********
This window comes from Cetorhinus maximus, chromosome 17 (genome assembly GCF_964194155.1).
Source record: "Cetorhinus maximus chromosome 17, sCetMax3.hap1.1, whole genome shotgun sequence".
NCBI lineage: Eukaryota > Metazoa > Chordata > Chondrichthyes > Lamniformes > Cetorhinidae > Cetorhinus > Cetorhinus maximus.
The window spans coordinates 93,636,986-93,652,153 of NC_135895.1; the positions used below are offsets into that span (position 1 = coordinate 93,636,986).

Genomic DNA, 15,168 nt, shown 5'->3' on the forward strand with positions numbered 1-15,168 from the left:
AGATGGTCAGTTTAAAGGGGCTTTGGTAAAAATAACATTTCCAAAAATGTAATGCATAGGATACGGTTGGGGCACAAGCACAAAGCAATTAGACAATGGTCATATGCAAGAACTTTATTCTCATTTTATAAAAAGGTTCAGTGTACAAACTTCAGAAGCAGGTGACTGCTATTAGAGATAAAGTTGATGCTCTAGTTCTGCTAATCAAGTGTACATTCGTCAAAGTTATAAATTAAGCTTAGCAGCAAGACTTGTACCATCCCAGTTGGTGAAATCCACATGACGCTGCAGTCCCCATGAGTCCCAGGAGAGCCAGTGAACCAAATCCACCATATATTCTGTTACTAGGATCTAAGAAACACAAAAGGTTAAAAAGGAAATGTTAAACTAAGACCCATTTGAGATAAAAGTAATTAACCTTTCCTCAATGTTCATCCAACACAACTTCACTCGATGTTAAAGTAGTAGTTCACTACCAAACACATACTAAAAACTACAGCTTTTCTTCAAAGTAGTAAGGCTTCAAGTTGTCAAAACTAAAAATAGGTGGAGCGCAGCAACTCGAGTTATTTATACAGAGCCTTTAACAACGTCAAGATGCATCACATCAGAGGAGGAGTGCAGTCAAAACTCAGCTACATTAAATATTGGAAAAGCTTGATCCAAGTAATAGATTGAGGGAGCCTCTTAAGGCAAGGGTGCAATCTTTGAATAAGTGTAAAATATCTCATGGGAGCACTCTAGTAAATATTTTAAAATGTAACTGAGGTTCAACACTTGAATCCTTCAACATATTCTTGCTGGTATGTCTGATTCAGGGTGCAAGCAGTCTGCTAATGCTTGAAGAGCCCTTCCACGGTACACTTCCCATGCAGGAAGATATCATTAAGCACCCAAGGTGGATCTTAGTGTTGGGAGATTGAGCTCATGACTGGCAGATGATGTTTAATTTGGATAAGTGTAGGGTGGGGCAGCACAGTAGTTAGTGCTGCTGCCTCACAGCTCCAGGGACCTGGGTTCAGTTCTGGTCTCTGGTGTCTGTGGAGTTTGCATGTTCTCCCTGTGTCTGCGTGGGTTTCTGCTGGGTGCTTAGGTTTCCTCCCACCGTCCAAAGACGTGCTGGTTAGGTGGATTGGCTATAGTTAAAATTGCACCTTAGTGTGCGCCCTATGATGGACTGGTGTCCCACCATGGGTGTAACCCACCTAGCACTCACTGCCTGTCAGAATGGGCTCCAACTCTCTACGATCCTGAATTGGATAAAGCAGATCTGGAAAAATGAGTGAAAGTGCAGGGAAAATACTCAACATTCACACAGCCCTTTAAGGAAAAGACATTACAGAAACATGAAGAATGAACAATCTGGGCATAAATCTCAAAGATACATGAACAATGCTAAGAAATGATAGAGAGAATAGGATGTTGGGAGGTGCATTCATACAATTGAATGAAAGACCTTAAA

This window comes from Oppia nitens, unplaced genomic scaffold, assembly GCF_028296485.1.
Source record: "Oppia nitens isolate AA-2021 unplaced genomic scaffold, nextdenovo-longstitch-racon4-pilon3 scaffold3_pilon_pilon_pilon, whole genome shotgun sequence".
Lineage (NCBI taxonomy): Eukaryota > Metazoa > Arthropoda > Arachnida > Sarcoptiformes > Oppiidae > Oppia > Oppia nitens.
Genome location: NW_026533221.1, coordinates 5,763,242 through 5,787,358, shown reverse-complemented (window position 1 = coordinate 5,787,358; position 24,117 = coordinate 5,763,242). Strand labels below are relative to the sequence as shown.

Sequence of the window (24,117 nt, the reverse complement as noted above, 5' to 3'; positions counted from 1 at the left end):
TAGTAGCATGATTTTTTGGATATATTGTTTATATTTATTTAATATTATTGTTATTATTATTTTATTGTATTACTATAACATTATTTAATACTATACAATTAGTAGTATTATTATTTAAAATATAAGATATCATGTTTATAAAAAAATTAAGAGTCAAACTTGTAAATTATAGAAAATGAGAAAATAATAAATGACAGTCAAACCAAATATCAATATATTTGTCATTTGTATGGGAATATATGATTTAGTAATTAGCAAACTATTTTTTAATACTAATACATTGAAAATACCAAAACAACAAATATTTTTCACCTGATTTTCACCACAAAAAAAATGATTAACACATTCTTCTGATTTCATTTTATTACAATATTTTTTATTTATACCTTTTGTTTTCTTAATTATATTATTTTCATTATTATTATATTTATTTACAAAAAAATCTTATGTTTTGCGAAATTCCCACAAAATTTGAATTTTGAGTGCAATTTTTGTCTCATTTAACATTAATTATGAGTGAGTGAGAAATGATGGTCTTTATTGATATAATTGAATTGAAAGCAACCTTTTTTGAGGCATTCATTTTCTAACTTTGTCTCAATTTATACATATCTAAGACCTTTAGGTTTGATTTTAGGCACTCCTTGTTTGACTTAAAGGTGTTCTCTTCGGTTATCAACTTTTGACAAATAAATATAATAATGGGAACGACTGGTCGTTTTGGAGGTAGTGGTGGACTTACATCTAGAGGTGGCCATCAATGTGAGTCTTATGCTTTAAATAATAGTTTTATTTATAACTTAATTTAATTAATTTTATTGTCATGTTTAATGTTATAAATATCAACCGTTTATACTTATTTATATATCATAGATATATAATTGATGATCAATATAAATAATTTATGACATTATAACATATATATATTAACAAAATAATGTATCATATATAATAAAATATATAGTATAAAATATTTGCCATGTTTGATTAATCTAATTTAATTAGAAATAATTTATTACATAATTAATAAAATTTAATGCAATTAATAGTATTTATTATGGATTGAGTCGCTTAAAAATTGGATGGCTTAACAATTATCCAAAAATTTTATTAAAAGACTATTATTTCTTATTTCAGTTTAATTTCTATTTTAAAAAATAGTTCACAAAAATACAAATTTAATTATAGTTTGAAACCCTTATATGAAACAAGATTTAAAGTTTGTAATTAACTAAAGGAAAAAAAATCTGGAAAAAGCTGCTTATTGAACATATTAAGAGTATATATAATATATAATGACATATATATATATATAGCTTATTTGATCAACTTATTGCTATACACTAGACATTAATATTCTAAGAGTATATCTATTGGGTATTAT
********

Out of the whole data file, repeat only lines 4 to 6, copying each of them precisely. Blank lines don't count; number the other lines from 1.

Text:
The window spans coordinates 93,636,986-93,652,153 of NC_135895.1; the positions used below are offsets into that span (position 1 = coordinate 93,636,986).

Genomic DNA, 15,168 nt, shown 5'->3' on the forward strand with positions numbered 1-15,168 from the left:
AGATGGTCAGTTTAAAGGGGCTTTGGTAAAAATAACATTTCCAAAAATGTAATGCATAGGATACGGTTGGGGCACAAGCACAAAGCAATTAGACAATGGTCATATGCAAGAACTTTATTCTCATTTTATAAAAAGGTTCAGTGTACAAACTTCAGAAGCAGGTGACTGCTATTAGAGATAAAGTTGATGCTCTAGTTCTGCTAATCAAGTGTACATTCGTCAAAGTTATAAATTAAGCTTAGCAGCAAGACTTGTACCATCCCAGTTGGTGAAATCCACATGACGCTGCAGTCCCCATGAGTCCCAGGAGAGCCAGTGAACCAAATCCACCATATATTCTGTTACTAGGATCTAAGAAACACAAAAGGTTAAAAAGGAAATGTTAAACTAAGACCCATTTGAGATAAAAGTAATTAACCTTTCCTCAATGTTCATCCAACACAACTTCACTCGATGTTAAAGTAGTAGTTCACTACCAAACACATACTAAAAACTACAGCTTTTCTTCAAAGTAGTAAGGCTTCAAGTTGTCAAAACTAAAAATAGGTGGAGCGCAGCAACTCGAGTTATTTATACAGAGCCTTTAACAACGTCAAGATGCATCACATCAGAGGAGGAGTGCAGTCAAAACTCAGCTACATTAAATATTGGAAAAGCTTGATCCAAGTAATAGATTGAGGGAGCCTCTTAAGGCAAGGGTGCAATCTTTGAATAAGTGTAAAATATCTCATGGGAGCACTCTAGTAAATATTTTAAAATGTAACTGAGGTTCAACACTTGAATCCTTCAACATATTCTTGCTGGTATGTCTGATTCAGGGTGCAAGCAGTCTGCTAATGCTTGAAGAGCCCTTCCACGGTACACTTCCCATGCAGGAAGATATCATTAAGCACCCAAGGTGGATCTTAGTGTTGGGAGATTGAGCTCATGACTGGCAGATGATGTTTAATTTGGATAAGTGTAGGGTGGGGCAGCACAGTAGTTAGTGCTGCTGCCTCACAGCTCCAGGGACCTGGGTTCAGTTCTGGTCTCTGGTGTCTGTGGAGTTTGCATGTTCTCCCTGTGTCTGCGTGGGTTTCTGCTGGGTGCTTAGGTTTCCTCCCACCGTCCAAAGACGTGCTGGTTAGGTGGATTGGCTATAGTTAAAATTGCACCTTAGTGTGCGCCCTATGATGGACTGGTGTCCCACCATGGGTGTAACCCACCTAGCACTCACTGCCTGTCAGAATGGGCTCCAACTCTCTACGATCCTGAATTGGATAAAGCAGATCTGGAAAAATGAGTGAAAGTGCAGGGAAAATACTCAACATTCACACAGCCCTTTAAGGAAAAGACATTACAGAAACATGAAGAATGAACAATCTGGGCATAAATCTCAAAGATACATGAACAATGCTAAGAAATGATAGAGAGAATAGGATGTTGGGAGGTGCATTCATACAATTGAATGAAAGACCTTAAA